This is, thus, a model of the relationship between control and liberty from which it follows that there is an inverse ratio between increase in control by the rulers and decrease in the area within which the ruled are free to act, in which case we must be forced to the conclusion that total control is a practical impossibility since – as the argument presupposes – rulers only have total control when their subjects cannot, as it were, ‘move’ at all, and that is something that could only happen – or so I take it – when the rulers are in a position to direct every single action and thought of those they rule.

The conflict-of-wills model envisions totalitarianism coming into full fruition when the oppressive government enforces its will upon its citizens, dominating their desires. This form of totalitarianism is more subtle than the overt constriction-of-space model. As Hannah Arendt remarks in The Origins of Totalitarianism, “[t]otalitarian terror achieved its most terrible triumph when it succeeded in cutting the moral person off from the individualist escape and in making the decisions of conscience absolutely questionable and equivocal.” This mode of totalitarianism subverts autonomy’s foundations and makes the previously unimaginable possible.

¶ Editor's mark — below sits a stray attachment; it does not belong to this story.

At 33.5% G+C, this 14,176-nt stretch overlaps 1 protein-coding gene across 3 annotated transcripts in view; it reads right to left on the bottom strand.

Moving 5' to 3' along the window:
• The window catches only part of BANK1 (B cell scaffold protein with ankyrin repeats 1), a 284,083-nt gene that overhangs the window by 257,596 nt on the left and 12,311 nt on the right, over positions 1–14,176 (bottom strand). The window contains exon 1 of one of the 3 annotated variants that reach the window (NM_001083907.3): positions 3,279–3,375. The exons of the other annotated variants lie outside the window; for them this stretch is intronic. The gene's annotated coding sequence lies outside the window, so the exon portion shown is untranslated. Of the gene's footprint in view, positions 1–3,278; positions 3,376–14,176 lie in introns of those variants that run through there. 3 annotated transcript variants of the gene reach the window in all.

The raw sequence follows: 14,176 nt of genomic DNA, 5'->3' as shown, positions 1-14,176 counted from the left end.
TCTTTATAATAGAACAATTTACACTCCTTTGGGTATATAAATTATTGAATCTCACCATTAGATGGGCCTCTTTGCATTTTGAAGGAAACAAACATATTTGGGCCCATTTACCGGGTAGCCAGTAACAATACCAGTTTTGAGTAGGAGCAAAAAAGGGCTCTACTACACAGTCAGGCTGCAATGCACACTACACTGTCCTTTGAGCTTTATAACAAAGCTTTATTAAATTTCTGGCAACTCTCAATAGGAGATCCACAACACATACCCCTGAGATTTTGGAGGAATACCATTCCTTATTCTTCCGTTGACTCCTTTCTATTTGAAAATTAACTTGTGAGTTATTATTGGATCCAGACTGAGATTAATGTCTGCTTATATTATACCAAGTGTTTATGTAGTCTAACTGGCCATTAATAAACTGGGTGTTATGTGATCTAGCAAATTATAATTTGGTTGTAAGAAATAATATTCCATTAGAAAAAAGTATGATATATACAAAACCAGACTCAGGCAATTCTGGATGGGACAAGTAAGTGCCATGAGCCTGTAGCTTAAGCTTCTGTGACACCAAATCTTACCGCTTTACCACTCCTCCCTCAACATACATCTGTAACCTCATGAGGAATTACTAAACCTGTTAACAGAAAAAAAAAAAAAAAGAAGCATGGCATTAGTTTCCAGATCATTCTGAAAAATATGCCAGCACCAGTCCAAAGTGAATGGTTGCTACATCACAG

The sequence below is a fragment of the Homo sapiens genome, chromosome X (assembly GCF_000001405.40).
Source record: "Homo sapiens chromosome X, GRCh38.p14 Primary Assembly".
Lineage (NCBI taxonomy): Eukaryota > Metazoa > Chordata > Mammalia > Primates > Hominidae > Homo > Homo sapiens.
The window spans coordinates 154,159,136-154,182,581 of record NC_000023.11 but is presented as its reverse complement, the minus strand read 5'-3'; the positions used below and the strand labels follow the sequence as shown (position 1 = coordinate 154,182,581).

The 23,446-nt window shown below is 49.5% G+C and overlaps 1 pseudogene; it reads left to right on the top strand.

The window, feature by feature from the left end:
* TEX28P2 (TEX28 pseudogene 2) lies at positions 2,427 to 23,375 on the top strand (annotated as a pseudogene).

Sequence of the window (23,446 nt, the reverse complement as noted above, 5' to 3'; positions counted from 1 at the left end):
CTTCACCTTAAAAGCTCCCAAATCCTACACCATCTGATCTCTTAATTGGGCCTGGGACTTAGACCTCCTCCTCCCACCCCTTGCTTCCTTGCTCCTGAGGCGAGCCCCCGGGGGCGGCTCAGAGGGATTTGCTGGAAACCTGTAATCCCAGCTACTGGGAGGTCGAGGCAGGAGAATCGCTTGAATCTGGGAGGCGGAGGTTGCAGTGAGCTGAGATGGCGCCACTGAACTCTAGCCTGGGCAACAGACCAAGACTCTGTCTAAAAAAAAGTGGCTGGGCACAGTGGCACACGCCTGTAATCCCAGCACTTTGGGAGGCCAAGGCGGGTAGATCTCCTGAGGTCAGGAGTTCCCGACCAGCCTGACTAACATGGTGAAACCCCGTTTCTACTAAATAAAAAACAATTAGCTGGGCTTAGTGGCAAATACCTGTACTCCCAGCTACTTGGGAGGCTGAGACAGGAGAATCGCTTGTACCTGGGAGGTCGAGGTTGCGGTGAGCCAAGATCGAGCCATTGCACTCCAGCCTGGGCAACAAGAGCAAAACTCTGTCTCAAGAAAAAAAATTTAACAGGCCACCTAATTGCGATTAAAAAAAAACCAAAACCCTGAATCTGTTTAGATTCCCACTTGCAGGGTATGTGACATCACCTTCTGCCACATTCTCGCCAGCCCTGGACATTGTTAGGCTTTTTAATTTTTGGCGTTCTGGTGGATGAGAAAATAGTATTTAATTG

The Borg, however, do both of these. They invade the body and mind of the assimilated so entirely that they effectively enact both formulations of totalitarianism at once. The collective is housed just as much in the ships it commands as in the drones at its disposal. It maintains an all-pervasive watch on those who make up its quasi-species; there is no room for deviation from the collective’s will. More troubling, however, is their capacity to dominate the will of the individuals it assimilates. Even if room for deviation existed, the drones don’t have the capacity to take advantage of it. The Borg hive utterly dominates their will.